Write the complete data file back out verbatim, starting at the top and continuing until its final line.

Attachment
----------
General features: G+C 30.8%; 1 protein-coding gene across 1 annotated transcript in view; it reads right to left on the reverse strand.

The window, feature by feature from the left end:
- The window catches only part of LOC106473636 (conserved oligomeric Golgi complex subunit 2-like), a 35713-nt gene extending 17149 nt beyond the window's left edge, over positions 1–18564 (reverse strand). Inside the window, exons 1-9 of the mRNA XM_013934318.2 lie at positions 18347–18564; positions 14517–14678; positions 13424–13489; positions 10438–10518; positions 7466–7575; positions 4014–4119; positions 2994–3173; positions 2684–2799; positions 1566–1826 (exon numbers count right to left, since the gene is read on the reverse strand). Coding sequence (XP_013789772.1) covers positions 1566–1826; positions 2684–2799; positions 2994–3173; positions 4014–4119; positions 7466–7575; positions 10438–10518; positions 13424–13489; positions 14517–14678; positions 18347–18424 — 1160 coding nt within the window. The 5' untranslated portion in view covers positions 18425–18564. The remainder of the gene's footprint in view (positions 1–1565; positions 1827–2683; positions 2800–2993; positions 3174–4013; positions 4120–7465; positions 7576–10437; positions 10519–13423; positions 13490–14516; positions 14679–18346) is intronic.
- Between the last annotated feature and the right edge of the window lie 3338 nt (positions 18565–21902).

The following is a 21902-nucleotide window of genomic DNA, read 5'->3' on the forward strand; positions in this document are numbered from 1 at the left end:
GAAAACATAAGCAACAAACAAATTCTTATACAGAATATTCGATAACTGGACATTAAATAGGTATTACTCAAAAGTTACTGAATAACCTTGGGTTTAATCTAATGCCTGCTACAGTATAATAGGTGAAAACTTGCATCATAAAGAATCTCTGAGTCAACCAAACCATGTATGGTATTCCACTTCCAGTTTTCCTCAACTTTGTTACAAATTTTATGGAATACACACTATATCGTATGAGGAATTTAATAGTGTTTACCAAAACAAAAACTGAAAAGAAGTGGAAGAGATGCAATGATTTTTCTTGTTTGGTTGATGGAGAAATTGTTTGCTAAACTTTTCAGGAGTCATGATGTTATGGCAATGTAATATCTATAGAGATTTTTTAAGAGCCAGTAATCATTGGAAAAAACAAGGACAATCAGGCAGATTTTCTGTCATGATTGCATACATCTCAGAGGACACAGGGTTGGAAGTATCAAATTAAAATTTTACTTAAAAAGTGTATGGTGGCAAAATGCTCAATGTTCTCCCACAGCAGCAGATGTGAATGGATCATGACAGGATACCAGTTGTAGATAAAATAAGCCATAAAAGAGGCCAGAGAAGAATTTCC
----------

General features: G+C 30.8%; 1 protein-coding gene across 1 annotated transcript in view; it reads right to left on the reverse strand.

The window, feature by feature from the left end:
- The window catches only part of LOC106473636 (conserved oligomeric Golgi complex subunit 2-like), a 35713-nt gene extending 17149 nt beyond the window's left edge, over positions 1–18564 (reverse strand). Inside the window, exons 1-9 of the mRNA XM_013934318.2 lie at positions 18347–18564; positions 14517–14678; positions 13424–13489; positions 10438–10518; positions 7466–7575; positions 4014–4119; positions 2994–3173; positions 2684–2799; positions 1566–1826 (exon numbers count right to left, since the gene is read on the reverse strand). Coding sequence (XP_013789772.1) covers positions 1566–1826; positions 2684–2799; positions 2994–3173; positions 4014–4119; positions 7466–7575; positions 10438–10518; positions 13424–13489; positions 14517–14678; positions 18347–18424 — 1160 coding nt within the window. The 5' untranslated portion in view covers positions 18425–18564. The remainder of the gene's footprint in view (positions 1–1565; positions 1827–2683; positions 2800–2993; positions 3174–4013; positions 4120–7465; positions 7576–10437; positions 10519–13423; positions 13490–14516; positions 14679–18346) is intronic.
- Between the last annotated feature and the right edge of the window lie 3338 nt (positions 18565–21902).

The following is a 21902-nucleotide window of genomic DNA, read 5'->3' on the forward strand; positions in this document are numbered from 1 at the left end:
GAAAACATAAGCAACAAACAAATTCTTATACAGAATATTCGATAACTGGACATTAAATAGGTATTACTCAAAAGTTACTGAATAACCTTGGGTTTAATCTAATGCCTGCTACAGTATAATAGGTGAAAACTTGCATCATAAAGAATCTCTGAGTCAACCAAACCATGTATGGTATTCCACTTCCAGTTTTCCTCAACTTTGTTACAAATTTTATGGAATACACACTATATCGTATGAGGAATTTAATAGTGTTTACCAAAACAAAAACTGAAAAGAAGTGGAAGAGATGCAATGATTTTTCTTGTTTGGTTGATGGAGAAATTGTTTGCTAAACTTTTCAGGAGTCATGATGTTATGGCAATGTAATATCTATAGAGATTTTTTAAGAGCCAGTAATCATTGGAAAAAACAAGGACAATCAGGCAGATTTTCTGTCATGATTGCATACATCTCAGAGGACACAGGGTTGGAAGTATCAAATTAAAATTTTACTTAAAAAGTGTATGGTGGCAAAATGCTCAATGTTCTCCCACAGCAGCAGATGTGAATGGATCATGACAGGATACCAGTTGTAGATAAAATAAGCCATAAAAGAGGCCAGAGAAGAATTTCC